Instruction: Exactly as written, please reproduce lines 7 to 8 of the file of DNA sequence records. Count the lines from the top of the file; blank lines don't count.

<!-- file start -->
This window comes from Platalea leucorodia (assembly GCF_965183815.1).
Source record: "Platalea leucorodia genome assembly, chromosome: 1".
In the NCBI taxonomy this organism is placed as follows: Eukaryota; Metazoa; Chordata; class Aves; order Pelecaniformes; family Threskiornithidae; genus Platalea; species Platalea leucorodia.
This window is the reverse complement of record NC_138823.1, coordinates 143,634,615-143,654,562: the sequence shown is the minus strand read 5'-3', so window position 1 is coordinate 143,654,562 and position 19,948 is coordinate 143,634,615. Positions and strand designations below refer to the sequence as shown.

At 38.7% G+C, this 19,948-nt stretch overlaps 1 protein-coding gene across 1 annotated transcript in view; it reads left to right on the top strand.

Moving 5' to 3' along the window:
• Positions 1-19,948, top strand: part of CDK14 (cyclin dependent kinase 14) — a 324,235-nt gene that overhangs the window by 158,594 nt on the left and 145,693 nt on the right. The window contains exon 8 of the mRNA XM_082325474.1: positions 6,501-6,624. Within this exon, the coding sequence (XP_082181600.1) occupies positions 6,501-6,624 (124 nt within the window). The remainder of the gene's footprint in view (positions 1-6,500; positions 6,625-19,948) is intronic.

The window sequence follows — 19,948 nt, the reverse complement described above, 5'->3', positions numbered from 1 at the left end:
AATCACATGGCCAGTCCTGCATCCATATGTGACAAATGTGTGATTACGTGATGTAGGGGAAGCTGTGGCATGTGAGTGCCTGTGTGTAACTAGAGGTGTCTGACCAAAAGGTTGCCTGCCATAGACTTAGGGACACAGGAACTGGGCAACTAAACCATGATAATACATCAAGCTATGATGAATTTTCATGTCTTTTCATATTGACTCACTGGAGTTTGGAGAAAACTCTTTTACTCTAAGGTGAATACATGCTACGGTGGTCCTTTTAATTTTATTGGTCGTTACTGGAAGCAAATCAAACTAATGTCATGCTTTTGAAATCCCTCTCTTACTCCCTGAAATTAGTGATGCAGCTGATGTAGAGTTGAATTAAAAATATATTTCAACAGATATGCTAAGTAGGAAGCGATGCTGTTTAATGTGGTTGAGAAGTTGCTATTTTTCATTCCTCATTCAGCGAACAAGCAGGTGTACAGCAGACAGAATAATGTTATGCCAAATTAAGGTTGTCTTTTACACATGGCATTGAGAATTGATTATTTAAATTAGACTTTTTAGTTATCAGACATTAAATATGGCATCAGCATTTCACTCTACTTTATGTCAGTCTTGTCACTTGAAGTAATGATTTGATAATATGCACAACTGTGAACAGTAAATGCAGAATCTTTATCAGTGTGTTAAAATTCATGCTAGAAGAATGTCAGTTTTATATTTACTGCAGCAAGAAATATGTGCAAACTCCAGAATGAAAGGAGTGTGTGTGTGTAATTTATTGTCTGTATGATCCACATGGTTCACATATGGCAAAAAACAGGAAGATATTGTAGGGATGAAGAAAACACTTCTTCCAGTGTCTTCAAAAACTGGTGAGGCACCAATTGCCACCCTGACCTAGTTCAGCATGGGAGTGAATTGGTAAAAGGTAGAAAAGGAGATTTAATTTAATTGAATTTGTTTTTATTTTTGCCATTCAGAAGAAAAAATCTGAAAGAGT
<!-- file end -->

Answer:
• Positions 1-19,948, top strand: part of CDK14 (cyclin dependent kinase 14) — a 324,235-nt gene that overhangs the window by 158,594 nt on the left and 145,693 nt on the right. The window contains exon 8 of the mRNA XM_082325474.1: positions 6,501-6,624. Within this exon, the coding sequence (XP_082181600.1) occupies positions 6,501-6,624 (124 nt within the window). The remainder of the gene's footprint in view (positions 1-6,500; positions 6,625-19,948) is intronic.

The window sequence follows — 19,948 nt, the reverse complement described above, 5'->3', positions numbered from 1 at the left end: